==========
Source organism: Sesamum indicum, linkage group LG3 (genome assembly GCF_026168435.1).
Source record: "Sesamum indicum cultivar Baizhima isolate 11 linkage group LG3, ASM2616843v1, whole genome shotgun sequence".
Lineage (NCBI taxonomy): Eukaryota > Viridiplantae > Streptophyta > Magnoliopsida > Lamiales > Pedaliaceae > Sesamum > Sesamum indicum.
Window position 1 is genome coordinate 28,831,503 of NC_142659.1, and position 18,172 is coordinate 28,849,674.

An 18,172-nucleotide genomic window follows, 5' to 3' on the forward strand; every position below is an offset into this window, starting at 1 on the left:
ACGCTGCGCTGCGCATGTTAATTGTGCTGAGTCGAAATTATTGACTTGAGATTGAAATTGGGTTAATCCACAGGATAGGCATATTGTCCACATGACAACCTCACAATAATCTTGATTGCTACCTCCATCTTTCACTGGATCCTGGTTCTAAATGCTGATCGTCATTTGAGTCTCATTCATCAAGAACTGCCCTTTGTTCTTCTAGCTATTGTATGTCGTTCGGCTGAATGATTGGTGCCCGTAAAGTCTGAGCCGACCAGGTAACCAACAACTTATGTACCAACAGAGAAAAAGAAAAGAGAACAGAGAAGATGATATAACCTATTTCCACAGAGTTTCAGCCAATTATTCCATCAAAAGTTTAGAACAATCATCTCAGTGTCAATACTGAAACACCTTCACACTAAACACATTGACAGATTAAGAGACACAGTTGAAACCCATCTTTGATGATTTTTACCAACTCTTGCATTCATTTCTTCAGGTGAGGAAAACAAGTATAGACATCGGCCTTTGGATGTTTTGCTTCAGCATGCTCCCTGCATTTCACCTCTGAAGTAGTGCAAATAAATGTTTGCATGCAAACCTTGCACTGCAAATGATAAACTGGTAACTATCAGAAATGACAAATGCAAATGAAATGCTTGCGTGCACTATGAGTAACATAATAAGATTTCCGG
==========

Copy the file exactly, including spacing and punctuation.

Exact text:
Source organism: Sesamum indicum, linkage group LG3 (genome assembly GCF_026168435.1).
Source record: "Sesamum indicum cultivar Baizhima isolate 11 linkage group LG3, ASM2616843v1, whole genome shotgun sequence".
Lineage (NCBI taxonomy): Eukaryota > Viridiplantae > Streptophyta > Magnoliopsida > Lamiales > Pedaliaceae > Sesamum > Sesamum indicum.
Window position 1 is genome coordinate 28,831,503 of NC_142659.1, and position 18,172 is coordinate 28,849,674.

An 18,172-nucleotide genomic window follows, 5' to 3' on the forward strand; every position below is an offset into this window, starting at 1 on the left:
ACGCTGCGCTGCGCATGTTAATTGTGCTGAGTCGAAATTATTGACTTGAGATTGAAATTGGGTTAATCCACAGGATAGGCATATTGTCCACATGACAACCTCACAATAATCTTGATTGCTACCTCCATCTTTCACTGGATCCTGGTTCTAAATGCTGATCGTCATTTGAGTCTCATTCATCAAGAACTGCCCTTTGTTCTTCTAGCTATTGTATGTCGTTCGGCTGAATGATTGGTGCCCGTAAAGTCTGAGCCGACCAGGTAACCAACAACTTATGTACCAACAGAGAAAAAGAAAAGAGAACAGAGAAGATGATATAACCTATTTCCACAGAGTTTCAGCCAATTATTCCATCAAAAGTTTAGAACAATCATCTCAGTGTCAATACTGAAACACCTTCACACTAAACACATTGACAGATTAAGAGACACAGTTGAAACCCATCTTTGATGATTTTTACCAACTCTTGCATTCATTTCTTCAGGTGAGGAAAACAAGTATAGACATCGGCCTTTGGATGTTTTGCTTCAGCATGCTCCCTGCATTTCACCTCTGAAGTAGTGCAAATAAATGTTTGCATGCAAACCTTGCACTGCAAATGATAAACTGGTAACTATCAGAAATGACAAATGCAAATGAAATGCTTGCGTGCACTATGAGTAACATAATAAGATTTCCGG